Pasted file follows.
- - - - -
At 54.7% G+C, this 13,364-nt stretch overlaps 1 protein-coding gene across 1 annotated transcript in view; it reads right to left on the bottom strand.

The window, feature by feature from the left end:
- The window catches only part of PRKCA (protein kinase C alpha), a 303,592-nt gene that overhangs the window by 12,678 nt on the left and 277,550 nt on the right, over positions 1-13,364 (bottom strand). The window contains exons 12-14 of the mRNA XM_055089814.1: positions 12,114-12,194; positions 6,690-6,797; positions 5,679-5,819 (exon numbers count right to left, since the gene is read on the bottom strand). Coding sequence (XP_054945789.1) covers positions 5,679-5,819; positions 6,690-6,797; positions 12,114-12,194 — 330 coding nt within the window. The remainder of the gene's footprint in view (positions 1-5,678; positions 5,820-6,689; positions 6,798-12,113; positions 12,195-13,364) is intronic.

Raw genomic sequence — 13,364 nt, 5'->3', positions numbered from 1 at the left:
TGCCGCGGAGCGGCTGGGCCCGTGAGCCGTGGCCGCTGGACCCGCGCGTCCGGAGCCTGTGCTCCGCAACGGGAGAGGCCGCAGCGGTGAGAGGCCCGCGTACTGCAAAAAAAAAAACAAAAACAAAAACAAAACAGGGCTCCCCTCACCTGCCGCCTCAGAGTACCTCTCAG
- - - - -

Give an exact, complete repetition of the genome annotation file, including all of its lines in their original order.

At 54.7% G+C, this 13,364-nt stretch overlaps 1 protein-coding gene across 1 annotated transcript in view; it reads right to left on the bottom strand.

The window, feature by feature from the left end:
- The window catches only part of PRKCA (protein kinase C alpha), a 303,592-nt gene that overhangs the window by 12,678 nt on the left and 277,550 nt on the right, over positions 1-13,364 (bottom strand). The window contains exons 12-14 of the mRNA XM_055089814.1: positions 12,114-12,194; positions 6,690-6,797; positions 5,679-5,819 (exon numbers count right to left, since the gene is read on the bottom strand). Coding sequence (XP_054945789.1) covers positions 5,679-5,819; positions 6,690-6,797; positions 12,114-12,194 — 330 coding nt within the window. The remainder of the gene's footprint in view (positions 1-5,678; positions 5,820-6,689; positions 6,798-12,113; positions 12,195-13,364) is intronic.

Raw genomic sequence — 13,364 nt, 5'->3', positions numbered from 1 at the left:
TGCCGCGGAGCGGCTGGGCCCGTGAGCCGTGGCCGCTGGACCCGCGCGTCCGGAGCCTGTGCTCCGCAACGGGAGAGGCCGCAGCGGTGAGAGGCCCGCGTACTGCAAAAAAAAAAACAAAAACAAAAACAAAACAGGGCTCCCCTCACCTGCCGCCTCAGAGTACCTCTCAG